The core standard of ISO 9000 that contains the requirements an auditor uses to verify conformity of a QMS. ISO 9001:2015 is titled 'Quality Management Systems Requirements' and presents the actual material to which a company is certified.

ISO/TS 16949

An automotive supply chain standard developed by the International Automotive Task Force (IATF). ISO/TS 16949 was intended to improve and standardize international automotive supply chain certification and was eventually revised as IATF 16949:2016.


A quick check of a measuring device against a known standard reference, such as a gage block, to determine if the device is providing accurate measurements. Mastering should be done regularly for measuring devices.

measurement standard

A recognized true value. Calibration must compare measurement values to a known standard.


The degree to which an instrument will repeat the same measurement over a period of time. Precision is also called repeatability, as it will show the same results under unchanged conditions.

primary standards

A measurement standard with the highest quality used in a given nation. Primary standards are usually either national standards or international standards, depending on the nation and the context in which the standard is used.

primary standards

A measurement standard with the highest quality. Its value is not referenced to higher standards.

quality system

The objectives and processes of a company designed to focus on quality and customer satisfaction. Quality system requirements for creation and implementation can be found in ISO 9001.

random errors

An error resulting from unpredictable variations that occur when measurements are repeated. Random errors are inconsistent and easily recognizable.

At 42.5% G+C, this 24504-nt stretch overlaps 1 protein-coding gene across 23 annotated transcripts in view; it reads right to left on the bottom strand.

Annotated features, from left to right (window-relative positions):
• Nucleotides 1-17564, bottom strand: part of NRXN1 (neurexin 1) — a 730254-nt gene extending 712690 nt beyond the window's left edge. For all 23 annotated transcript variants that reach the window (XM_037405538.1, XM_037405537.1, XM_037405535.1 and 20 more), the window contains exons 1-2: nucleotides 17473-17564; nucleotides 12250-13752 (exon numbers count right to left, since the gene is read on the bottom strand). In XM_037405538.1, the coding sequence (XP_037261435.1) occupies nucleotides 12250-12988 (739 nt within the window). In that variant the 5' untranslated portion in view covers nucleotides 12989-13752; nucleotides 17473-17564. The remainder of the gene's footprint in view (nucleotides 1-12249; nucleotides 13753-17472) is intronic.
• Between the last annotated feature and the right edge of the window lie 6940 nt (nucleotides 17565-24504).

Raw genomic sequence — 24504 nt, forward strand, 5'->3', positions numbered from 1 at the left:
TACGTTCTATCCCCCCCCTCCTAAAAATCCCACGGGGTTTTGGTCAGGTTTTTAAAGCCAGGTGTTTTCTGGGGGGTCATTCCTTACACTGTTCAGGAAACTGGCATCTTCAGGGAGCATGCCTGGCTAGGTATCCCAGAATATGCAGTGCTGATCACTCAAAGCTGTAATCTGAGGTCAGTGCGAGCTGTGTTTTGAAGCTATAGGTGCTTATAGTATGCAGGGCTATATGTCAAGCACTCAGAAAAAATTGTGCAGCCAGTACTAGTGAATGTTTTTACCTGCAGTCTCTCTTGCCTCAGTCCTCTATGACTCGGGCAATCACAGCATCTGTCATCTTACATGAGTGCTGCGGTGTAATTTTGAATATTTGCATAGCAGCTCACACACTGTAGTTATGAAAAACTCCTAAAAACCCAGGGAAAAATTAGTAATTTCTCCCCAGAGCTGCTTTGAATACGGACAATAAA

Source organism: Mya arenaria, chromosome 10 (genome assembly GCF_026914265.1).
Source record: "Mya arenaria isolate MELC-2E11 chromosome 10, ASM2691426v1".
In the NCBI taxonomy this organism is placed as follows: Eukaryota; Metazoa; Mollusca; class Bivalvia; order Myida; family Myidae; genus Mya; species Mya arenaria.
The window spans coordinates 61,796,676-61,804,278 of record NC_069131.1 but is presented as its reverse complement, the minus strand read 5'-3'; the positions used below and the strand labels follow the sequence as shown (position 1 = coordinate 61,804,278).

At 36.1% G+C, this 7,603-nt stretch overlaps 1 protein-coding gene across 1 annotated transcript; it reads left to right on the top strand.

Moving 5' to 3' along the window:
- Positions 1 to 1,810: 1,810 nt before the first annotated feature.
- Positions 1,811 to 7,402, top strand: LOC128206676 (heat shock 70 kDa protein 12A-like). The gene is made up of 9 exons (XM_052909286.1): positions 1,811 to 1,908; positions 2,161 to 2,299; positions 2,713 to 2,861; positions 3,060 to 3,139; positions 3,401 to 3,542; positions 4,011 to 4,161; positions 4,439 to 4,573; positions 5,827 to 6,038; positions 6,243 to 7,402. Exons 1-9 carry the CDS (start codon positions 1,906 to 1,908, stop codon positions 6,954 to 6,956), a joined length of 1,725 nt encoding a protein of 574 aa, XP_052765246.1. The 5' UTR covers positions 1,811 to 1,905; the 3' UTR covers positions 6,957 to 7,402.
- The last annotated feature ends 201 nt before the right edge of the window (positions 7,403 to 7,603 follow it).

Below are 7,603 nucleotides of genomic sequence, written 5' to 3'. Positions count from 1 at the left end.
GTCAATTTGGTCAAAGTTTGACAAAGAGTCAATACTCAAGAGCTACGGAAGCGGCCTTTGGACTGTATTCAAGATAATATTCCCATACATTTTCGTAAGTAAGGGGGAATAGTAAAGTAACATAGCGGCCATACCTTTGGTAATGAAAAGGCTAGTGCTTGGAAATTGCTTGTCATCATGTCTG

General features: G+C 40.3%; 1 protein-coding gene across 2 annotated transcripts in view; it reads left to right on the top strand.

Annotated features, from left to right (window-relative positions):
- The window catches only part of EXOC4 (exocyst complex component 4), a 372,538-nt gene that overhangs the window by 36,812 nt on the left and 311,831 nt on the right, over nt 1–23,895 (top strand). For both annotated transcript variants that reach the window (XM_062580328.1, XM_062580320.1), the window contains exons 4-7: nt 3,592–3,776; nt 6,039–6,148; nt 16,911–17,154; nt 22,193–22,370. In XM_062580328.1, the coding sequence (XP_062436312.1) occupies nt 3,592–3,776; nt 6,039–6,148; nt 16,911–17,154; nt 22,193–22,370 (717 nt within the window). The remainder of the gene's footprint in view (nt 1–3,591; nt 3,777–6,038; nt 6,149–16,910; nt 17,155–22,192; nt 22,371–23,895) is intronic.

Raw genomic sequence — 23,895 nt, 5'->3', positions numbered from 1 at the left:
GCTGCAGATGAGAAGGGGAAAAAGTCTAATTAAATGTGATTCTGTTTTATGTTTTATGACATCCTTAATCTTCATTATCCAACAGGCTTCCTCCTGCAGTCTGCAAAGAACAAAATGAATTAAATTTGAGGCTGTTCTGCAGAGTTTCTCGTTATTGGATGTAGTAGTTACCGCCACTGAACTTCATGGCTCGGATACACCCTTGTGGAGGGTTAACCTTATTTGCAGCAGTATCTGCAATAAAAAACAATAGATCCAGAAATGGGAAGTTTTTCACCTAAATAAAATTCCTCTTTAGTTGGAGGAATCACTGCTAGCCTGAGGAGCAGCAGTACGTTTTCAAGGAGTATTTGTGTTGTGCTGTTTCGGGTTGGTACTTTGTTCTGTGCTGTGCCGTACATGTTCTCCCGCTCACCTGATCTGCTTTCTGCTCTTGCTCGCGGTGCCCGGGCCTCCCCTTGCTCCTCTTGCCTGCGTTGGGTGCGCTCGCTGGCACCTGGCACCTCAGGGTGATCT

secondary standards

A measurement standard used in comparison with a primary standard. Also known as transfer standards, working standards are used in combination with other types of measuring machines.

secondary standards

A measurement standard used in comparison with a primary standard. Secondary standards are also known as transfer standards and are used as reference for working standards.

systematic errors

An error not determined by chance but introduced by an inaccuracy in the measurement system. Systematic errors occur regularly and are corrected through calibration.

time meters

A device used with a measuring instrument that records the number of hours an instrument operates. Time meters help determine how frequently an instrument needs calibration.


An acceptable deviation from a desired dimension that still meets part specifications. Tolerances indicate the allowable difference between a physical feature and its intended design.


The ability to verify the history, application, or location of an item using documentation. For an instrument's calibration to be traceable, it must follow the hierarchy of standards through to the national or international standard.

true value

The actual value of a measurement. The true value can never be known with total certainty.


The measurement range in which the true value of a measurement is expected to lie. Uncertainty is the amount of variation that is acceptable in a measurement.


Any change or difference from the standard. A variation can signal that an error has occurred, but some measurement variation is unavoidable.

working standard

A measurement standard used to calibrate or master measuring instruments. Working standards often use gage blocks for calibration.

working standards

A measurement standard used to calibrate or master measuring instruments. Gage blocks are often used a working standard.

working standards

A measurement standard used to calibrate or master measuring instruments. Working standards often use gage blocks for calibration.


To twist and rub together so that two surfaces cling to one another. Wringing gage blocks creates various combinations to form any length for measurement.